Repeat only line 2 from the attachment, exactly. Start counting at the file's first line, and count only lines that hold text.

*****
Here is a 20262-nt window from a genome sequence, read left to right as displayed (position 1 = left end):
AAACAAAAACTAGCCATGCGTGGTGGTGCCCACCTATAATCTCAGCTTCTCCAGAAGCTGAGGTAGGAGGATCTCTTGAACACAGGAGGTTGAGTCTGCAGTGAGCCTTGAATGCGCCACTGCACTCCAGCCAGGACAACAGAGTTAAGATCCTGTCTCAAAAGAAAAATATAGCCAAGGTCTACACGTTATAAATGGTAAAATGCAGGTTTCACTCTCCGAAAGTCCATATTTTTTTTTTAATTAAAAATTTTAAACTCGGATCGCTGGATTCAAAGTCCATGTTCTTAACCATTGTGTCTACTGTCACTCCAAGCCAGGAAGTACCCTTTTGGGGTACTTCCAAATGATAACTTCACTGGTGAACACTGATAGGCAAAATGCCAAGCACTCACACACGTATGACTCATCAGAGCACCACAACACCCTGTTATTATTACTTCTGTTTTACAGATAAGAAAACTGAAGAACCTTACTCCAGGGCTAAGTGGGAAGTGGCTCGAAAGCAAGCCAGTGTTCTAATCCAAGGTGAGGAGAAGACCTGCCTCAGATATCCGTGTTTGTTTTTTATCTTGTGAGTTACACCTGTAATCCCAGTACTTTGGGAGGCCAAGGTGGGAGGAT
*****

AAACAAAAACTAGCCATGCGTGGTGGTGCCCACCTATAATCTCAGCTTCTCCAGAAGCTGAGGTAGGAGGATCTCTTGAACACAGGAGGTTGAGTCTGCAGTGAGCCTTGAATGCGCCACTGCACTCCAGCCAGGACAACAGAGTTAAGATCCTGTCTCAAAAGAAAAATATAGCCAAGGTCTACACGTTATAAATGGTAAAATGCAGGTTTCACTCTCCGAAAGTCCATATTTTTTTTTTAATTAAAAATTTTAAACTCGGATCGCTGGATTCAAAGTCCATGTTCTTAACCATTGTGTCTACTGTCACTCCAAGCCAGGAAGTACCCTTTTGGGGTACTTCCAAATGATAACTTCACTGGTGAACACTGATAGGCAAAATGCCAAGCACTCACACACGTATGACTCATCAGAGCACCACAACACCCTGTTATTATTACTTCTGTTTTACAGATAAGAAAACTGAAGAACCTTACTCCAGGGCTAAGTGGGAAGTGGCTCGAAAGCAAGCCAGTGTTCTAATCCAAGGTGAGGAGAAGACCTGCCTCAGATATCCGTGTTTGTTTTTTATCTTGTGAGTTACACCTGTAATCCCAGTACTTTGGGAGGCCAAGGTGGGAGGAT